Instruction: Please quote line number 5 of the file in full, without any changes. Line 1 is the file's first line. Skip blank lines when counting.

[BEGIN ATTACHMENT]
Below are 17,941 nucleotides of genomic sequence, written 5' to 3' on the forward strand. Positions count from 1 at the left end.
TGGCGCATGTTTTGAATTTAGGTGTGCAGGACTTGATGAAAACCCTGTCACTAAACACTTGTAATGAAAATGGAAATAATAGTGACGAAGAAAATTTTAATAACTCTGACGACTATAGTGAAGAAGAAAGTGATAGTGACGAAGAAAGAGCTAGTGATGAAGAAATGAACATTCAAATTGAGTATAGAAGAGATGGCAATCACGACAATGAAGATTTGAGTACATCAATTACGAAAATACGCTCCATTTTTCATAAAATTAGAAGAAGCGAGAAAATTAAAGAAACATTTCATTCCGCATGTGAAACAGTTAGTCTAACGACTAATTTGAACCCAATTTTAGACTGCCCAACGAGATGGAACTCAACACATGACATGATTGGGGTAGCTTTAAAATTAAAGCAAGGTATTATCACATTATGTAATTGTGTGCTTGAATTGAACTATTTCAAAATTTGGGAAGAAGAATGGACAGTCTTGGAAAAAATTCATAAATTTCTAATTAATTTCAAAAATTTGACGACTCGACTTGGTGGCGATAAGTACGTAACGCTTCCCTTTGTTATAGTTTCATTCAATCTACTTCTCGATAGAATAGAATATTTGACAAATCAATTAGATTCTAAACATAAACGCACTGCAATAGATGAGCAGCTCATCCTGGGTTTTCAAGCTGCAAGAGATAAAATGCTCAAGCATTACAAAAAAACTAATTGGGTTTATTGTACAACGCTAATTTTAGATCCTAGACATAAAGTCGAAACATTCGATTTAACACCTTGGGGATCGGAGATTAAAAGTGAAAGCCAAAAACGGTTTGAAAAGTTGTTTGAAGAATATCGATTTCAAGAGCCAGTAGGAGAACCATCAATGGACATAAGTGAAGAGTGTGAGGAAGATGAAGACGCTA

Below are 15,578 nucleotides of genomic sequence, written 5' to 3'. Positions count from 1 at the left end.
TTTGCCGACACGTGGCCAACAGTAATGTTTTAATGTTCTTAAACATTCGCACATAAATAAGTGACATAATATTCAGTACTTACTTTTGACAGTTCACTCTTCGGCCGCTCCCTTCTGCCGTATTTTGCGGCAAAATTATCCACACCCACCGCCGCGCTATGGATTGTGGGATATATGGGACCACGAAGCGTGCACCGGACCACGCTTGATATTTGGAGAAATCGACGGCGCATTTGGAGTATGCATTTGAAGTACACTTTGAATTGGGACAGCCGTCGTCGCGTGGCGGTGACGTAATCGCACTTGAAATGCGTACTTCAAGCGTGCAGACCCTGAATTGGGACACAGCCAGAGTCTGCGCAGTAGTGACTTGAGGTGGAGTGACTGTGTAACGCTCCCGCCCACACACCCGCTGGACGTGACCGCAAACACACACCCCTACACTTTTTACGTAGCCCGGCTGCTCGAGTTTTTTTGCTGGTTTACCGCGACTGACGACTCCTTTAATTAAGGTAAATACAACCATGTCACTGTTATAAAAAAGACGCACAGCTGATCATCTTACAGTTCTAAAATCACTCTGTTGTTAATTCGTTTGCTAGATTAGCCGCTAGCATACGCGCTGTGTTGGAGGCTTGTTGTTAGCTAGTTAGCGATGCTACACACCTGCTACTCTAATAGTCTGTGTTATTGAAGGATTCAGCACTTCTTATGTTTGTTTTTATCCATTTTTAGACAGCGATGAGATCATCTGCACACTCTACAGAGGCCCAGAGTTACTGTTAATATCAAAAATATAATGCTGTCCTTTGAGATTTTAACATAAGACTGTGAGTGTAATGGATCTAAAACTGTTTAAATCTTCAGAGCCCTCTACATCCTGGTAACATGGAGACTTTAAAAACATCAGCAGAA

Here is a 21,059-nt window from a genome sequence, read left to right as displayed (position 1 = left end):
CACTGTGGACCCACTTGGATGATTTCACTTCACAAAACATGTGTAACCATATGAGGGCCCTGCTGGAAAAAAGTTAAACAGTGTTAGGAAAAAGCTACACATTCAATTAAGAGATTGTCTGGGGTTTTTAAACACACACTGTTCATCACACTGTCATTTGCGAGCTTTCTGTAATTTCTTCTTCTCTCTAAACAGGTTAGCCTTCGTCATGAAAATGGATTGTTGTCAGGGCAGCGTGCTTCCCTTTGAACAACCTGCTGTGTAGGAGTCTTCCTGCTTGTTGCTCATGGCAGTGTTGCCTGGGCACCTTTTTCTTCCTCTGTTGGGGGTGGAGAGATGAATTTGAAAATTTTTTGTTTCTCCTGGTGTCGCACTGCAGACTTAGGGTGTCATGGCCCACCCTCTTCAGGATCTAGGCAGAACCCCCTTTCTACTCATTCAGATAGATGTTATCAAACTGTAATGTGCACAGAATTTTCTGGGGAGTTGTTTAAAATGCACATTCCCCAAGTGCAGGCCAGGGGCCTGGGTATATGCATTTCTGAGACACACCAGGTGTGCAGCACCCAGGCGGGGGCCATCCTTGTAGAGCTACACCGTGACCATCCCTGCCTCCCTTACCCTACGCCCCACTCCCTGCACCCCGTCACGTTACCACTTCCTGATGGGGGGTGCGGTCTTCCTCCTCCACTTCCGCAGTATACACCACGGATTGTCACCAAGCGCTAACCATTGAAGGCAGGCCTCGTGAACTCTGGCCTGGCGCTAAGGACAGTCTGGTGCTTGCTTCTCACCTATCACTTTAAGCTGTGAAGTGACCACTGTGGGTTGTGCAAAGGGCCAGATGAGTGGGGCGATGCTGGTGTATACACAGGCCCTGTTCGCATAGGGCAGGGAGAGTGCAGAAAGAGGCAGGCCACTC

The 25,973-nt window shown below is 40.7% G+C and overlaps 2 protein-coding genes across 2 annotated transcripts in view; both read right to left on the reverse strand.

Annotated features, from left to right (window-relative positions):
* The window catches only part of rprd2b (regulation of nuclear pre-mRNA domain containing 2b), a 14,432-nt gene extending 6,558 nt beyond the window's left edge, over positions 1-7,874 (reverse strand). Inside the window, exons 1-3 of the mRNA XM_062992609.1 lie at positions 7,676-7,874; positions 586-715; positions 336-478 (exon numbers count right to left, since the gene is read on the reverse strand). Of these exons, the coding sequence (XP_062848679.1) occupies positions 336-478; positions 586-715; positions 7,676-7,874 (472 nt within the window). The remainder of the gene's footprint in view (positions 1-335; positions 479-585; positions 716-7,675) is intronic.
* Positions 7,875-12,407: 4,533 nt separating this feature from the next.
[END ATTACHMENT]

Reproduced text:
Here is a 21,059-nt window from a genome sequence, read left to right as displayed (position 1 = left end):